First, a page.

Biodiversity must be preserved regardless of the climate crisis



by LORENZO CIOTTI

Biodiversity must be preserved regardless of the climate crisis

The simplest way to measure the biodiversity of a collective is to count the number of modalities, that is, of the species present in an ecological community. The relative frequency can be understood as the weight, the importance, the relevance that the modality has within the collective.

It is easy to understand that the relative frequencies as well as the number of modes contribute to defining the degree of diversity. As an example, let's consider two collectives: be they two school classes or two experimental groups on which we want to verify the effectiveness of a training process.

We assume that the two collectives have the same number of modalities. Suppose that the first collective has the same number of units for each modality, while in the second 90% of the units have only one modality while the remaining 10% is distributed among the remaining modalities.

It is natural to attribute a greater degree of diversity to the first collective. Since, although the number of modalities is identical for both cases, in the second example there is a higher homogeneity of the collective, being able to register a strongly prevalent modality compared to all the others which, in our context, are irrelevant.

It is therefore understood that a measure of biodiversity must also take into account the level of irrelevance of the modalities; in the sense that the greater the irrelevant modalities, the lower the biodiversity with the same number of modalities.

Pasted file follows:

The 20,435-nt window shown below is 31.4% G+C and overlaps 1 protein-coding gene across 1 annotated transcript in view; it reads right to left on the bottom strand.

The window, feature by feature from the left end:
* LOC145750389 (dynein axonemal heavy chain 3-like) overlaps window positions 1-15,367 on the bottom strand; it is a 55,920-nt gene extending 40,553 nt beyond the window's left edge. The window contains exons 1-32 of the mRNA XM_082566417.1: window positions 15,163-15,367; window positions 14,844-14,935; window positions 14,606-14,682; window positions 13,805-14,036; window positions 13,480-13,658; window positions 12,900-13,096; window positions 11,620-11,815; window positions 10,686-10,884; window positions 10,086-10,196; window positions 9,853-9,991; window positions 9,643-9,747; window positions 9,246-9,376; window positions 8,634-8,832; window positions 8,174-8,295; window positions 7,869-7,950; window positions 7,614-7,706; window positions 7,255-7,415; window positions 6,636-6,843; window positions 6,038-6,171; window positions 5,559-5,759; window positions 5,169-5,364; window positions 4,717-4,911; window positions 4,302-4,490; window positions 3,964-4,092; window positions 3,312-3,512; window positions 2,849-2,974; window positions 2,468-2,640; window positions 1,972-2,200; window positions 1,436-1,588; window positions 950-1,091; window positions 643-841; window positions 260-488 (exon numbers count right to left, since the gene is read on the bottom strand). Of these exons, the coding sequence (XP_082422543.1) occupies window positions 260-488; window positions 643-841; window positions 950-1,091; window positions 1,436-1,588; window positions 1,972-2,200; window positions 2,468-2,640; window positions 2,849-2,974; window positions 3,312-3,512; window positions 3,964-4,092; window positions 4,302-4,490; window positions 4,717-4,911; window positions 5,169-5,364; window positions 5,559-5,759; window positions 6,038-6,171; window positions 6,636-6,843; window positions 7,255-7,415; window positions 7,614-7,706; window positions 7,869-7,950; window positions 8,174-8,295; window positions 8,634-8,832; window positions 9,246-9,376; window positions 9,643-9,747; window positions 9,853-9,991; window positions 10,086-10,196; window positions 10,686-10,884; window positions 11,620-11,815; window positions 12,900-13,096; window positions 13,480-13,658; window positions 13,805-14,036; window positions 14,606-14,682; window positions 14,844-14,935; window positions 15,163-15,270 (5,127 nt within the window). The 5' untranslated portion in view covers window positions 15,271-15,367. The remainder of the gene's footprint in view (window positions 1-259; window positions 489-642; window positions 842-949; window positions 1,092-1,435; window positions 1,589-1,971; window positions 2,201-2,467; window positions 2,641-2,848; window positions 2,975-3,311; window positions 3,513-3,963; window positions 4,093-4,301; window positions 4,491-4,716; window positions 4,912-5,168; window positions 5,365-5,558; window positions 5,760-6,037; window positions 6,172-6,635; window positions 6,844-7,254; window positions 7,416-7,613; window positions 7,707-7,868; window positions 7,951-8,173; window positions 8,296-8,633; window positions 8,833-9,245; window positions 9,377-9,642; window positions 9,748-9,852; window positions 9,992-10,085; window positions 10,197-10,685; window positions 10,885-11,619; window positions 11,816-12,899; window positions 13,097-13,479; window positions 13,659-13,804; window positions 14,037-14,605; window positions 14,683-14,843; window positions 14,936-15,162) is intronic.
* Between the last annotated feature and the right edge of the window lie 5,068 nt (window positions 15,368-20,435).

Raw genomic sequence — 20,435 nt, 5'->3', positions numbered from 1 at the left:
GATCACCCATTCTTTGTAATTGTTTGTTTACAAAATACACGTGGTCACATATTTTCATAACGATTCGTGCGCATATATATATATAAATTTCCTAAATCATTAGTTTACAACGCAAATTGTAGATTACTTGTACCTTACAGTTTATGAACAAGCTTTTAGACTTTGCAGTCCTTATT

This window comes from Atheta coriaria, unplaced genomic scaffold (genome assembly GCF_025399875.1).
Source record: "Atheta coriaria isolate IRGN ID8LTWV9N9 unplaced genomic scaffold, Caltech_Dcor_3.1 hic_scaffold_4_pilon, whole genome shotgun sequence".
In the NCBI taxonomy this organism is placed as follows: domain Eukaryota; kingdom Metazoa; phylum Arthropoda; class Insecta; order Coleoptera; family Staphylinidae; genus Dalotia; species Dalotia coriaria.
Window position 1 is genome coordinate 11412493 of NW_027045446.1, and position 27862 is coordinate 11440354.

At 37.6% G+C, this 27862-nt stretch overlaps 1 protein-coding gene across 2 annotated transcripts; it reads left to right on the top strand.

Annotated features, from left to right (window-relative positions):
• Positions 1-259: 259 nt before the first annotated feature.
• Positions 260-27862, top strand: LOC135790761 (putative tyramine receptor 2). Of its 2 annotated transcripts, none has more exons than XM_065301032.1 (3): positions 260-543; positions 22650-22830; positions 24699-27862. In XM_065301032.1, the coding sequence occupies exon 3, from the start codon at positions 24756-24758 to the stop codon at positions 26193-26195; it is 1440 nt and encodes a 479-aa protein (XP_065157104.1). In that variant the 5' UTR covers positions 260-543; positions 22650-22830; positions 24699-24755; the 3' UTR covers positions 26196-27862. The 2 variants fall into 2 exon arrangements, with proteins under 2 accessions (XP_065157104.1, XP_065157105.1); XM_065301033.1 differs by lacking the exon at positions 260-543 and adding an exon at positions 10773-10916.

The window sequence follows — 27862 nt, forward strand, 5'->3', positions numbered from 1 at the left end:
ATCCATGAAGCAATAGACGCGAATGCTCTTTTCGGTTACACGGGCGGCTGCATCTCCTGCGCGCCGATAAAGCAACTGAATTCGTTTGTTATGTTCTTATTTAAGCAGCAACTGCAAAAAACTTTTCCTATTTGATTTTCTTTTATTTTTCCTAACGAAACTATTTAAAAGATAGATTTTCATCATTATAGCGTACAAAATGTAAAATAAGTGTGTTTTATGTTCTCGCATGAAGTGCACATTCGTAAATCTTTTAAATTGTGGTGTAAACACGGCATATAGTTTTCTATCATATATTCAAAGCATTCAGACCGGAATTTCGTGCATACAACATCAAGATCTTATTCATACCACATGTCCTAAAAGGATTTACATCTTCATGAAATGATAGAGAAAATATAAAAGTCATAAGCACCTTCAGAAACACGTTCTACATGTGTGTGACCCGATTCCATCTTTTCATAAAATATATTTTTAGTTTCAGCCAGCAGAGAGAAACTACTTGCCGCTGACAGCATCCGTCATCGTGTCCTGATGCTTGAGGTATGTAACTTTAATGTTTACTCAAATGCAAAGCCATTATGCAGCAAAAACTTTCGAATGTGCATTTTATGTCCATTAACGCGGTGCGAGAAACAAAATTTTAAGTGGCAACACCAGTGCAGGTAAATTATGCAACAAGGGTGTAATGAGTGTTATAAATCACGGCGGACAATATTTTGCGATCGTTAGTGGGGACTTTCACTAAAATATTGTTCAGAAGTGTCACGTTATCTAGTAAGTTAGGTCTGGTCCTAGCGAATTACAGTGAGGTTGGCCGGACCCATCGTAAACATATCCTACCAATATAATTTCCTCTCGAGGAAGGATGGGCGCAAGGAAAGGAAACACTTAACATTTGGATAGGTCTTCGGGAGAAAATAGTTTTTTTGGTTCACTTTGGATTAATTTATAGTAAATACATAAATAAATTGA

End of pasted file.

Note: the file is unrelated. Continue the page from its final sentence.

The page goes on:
Biodiversity must be preserved regardless of the climate crisis

The study: Biodiversity promotes ecosystem functioning despite environmental change, published on the Ecology letters, explained: "Three decades of research have demonstrated that biodiversity can promote the functioning of ecosystems.

Yet, it is unclear whether the positive effects of biodiversity on ecosystem functioning will persist under various types of global environmental change drivers. We conducted a meta-analysis of 46 factorial experiments manipulating both species richness and the environment to test how global change drivers modulated the effect of biodiversity on multiple ecosystem functions across three taxonomic groups.

We found that biodiversity increased ecosystem functioning in both ambient and manipulated environments, but often not to the same degree. In particular, biodiversity effects on ecosystem functioning were larger in stressful environments induced by global change drivers, indicating that high-diversity communities were more resistant to environmental change.

Using a subset of studies, we also found that the positive effects of biodiversity were mainly driven by interspecific complem entarity and that these effects increased over time in both ambient and manipulated environments.

Our findings support biodiversity conservation as a key strategy for sustainable ecosystem management in the face of global environmental change."